Python 2.0

Salvador Fandiño fandino at usa.net
Tue Jun 8 11:43:26 CEST 1999


Graham Matthews wrote:

> I really don't understand this. A lot of languages (eg. Java) have
> garbage collection and finalisers. All these languages manage to delete
> objects in an order that does not cause any problems (all finalisers etc
> work).
I have been using Java since it was invented and I haven't programed a
finaliser ever. They should run under so unknown and inconsistent
environment that they are not usable at all (except for freeing external
resources).

> If a collector can do that in these languages why can't it do in
> Python (__del__ methods are Python's finalisers)?
Python __del__ methods are always called under consistent environments
so they can do really interesting thinks. I know a lot of cases where
you need complex __del__ methods: file buffers, persistent objects, etc.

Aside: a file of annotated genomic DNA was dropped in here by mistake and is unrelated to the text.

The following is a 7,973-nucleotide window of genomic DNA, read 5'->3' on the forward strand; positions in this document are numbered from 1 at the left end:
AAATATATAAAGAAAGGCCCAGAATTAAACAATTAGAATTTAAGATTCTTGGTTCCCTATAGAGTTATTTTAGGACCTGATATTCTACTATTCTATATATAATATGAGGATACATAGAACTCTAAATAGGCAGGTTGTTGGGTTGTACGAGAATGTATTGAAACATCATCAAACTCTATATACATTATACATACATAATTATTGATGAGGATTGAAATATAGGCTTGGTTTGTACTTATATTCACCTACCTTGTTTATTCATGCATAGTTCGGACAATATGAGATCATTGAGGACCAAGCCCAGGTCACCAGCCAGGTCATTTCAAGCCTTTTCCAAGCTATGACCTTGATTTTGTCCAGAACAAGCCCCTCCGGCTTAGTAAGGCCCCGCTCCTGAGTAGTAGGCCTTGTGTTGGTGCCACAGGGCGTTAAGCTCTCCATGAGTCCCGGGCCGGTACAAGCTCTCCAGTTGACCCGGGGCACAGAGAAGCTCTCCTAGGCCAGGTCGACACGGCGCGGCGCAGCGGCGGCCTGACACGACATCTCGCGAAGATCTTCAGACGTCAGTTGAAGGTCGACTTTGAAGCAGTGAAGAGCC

.

> I am very very confused by your question. You seem to have a misconception
> about __del__ methods. They are finalisers, used only to close resources
> like files, etc. In a garbage collection scheme the __del__ methods are
> not used to implement the actual collection.
You are describing the usual java finaliser. Under Python or C++,
finalisers can do (and they usually do) better thinks than just freeing
resources.

BTW, how could be acceptable that the same __del__ method could be
called from two totally different schemes (GC reclaiming objects or
reference count becoming 0)? it would break all the library classes that
now use __del__ .

 - Salva.




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